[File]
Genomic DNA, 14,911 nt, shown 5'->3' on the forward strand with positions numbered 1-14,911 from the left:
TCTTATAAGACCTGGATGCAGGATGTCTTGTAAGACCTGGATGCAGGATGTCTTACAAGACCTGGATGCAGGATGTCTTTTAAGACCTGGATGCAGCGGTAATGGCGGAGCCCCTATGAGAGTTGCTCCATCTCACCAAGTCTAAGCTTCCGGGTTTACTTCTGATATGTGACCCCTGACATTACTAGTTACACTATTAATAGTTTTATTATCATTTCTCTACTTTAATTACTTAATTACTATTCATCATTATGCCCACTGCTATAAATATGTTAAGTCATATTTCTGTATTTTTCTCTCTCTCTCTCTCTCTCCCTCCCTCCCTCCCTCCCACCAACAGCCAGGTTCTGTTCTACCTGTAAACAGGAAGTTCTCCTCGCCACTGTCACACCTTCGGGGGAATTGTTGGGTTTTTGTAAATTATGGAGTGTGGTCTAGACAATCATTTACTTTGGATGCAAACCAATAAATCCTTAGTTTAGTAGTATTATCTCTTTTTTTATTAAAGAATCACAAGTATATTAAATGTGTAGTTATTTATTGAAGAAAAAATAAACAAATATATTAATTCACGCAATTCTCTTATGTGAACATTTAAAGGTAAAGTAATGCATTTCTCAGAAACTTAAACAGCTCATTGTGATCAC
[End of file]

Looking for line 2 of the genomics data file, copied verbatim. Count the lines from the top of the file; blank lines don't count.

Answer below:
TCTTATAAGACCTGGATGCAGGATGTCTTGTAAGACCTGGATGCAGGATGTCTTACAAGACCTGGATGCAGGATGTCTTTTAAGACCTGGATGCAGCGGTAATGGCGGAGCCCCTATGAGAGTTGCTCCATCTCACCAAGTCTAAGCTTCCGGGTTTACTTCTGATATGTGACCCCTGACATTACTAGTTACACTATTAATAGTTTTATTATCATTTCTCTACTTTAATTACTTAATTACTATTCATCATTATGCCCACTGCTATAAATATGTTAAGTCATATTTCTGTATTTTTCTCTCTCTCTCTCTCTCTCCCTCCCTCCCTCCCTCCCACCAACAGCCAGGTTCTGTTCTACCTGTAAACAGGAAGTTCTCCTCGCCACTGTCACACCTTCGGGGGAATTGTTGGGTTTTTGTAAATTATGGAGTGTGGTCTAGACAATCATTTACTTTGGATGCAAACCAATAAATCCTTAGTTTAGTAGTATTATCTCTTTTTTTATTAAAGAATCACAAGTATATTAAATGTGTAGTTATTTATTGAAGAAAAAATAAACAAATATATTAATTCACGCAATTCTCTTATGTGAACATTTAAAGGTAAAGTAATGCATTTCTCAGAAACTTAAACAGCTCATTGTGATCAC